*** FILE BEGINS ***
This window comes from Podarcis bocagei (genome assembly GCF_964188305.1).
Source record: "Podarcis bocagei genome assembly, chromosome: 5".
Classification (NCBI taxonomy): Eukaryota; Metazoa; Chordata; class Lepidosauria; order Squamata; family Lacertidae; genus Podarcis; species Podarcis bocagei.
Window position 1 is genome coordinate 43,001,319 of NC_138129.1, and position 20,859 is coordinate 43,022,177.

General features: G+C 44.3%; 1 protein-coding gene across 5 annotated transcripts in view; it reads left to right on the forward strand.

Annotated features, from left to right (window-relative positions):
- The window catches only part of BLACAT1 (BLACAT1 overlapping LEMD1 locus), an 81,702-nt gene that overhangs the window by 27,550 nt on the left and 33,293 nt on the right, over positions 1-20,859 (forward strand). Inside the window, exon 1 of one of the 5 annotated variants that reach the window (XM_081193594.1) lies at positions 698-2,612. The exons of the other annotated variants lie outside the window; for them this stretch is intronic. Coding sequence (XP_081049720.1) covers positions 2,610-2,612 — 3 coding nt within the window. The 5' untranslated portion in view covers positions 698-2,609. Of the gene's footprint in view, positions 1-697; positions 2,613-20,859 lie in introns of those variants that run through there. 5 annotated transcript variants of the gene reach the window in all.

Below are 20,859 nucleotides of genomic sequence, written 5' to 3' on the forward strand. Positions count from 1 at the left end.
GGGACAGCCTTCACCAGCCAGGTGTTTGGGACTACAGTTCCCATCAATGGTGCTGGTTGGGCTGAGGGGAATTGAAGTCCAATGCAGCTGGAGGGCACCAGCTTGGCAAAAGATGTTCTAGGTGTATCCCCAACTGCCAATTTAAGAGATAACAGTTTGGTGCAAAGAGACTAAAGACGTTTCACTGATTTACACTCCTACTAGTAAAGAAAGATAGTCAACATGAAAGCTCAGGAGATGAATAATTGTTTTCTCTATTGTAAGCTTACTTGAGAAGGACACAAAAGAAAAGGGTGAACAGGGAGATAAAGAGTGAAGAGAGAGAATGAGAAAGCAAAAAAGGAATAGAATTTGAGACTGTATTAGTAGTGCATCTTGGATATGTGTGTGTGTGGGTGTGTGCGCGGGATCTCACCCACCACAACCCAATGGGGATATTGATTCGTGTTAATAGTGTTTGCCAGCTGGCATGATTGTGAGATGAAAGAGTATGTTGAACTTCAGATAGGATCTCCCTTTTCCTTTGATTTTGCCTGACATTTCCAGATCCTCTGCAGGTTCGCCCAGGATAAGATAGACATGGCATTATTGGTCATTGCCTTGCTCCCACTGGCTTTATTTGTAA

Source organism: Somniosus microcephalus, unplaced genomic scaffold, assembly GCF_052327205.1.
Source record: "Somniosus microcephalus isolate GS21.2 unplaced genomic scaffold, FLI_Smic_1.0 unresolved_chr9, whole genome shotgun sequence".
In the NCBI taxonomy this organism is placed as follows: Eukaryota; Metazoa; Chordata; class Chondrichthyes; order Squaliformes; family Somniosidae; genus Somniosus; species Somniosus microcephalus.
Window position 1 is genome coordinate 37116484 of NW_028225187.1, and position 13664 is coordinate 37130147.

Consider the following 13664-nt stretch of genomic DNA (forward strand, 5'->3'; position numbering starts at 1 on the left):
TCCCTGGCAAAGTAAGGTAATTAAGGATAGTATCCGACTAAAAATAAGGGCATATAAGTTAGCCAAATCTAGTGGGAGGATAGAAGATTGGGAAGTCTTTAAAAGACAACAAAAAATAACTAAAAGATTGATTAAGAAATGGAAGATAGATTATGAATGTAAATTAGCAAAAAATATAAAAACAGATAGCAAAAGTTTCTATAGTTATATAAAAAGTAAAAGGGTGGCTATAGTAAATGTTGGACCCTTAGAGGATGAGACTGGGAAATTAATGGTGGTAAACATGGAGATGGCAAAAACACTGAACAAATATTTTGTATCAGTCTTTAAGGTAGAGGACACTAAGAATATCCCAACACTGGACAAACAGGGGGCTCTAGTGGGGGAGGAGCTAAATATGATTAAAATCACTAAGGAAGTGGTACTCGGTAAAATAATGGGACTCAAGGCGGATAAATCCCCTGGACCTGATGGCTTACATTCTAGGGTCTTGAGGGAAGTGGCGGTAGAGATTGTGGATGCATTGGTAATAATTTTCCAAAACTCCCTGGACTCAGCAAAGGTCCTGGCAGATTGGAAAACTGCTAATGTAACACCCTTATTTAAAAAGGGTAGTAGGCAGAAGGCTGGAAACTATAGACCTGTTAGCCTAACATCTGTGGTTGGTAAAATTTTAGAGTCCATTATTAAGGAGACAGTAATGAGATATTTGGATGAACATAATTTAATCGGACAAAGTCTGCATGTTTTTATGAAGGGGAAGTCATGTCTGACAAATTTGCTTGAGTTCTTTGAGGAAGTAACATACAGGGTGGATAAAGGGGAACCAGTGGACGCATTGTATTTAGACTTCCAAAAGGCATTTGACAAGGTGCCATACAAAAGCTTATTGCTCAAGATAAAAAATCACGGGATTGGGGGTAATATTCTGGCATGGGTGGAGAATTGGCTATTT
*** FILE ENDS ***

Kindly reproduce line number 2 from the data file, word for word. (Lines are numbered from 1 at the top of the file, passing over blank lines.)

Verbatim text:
Source record: "Podarcis bocagei genome assembly, chromosome: 5".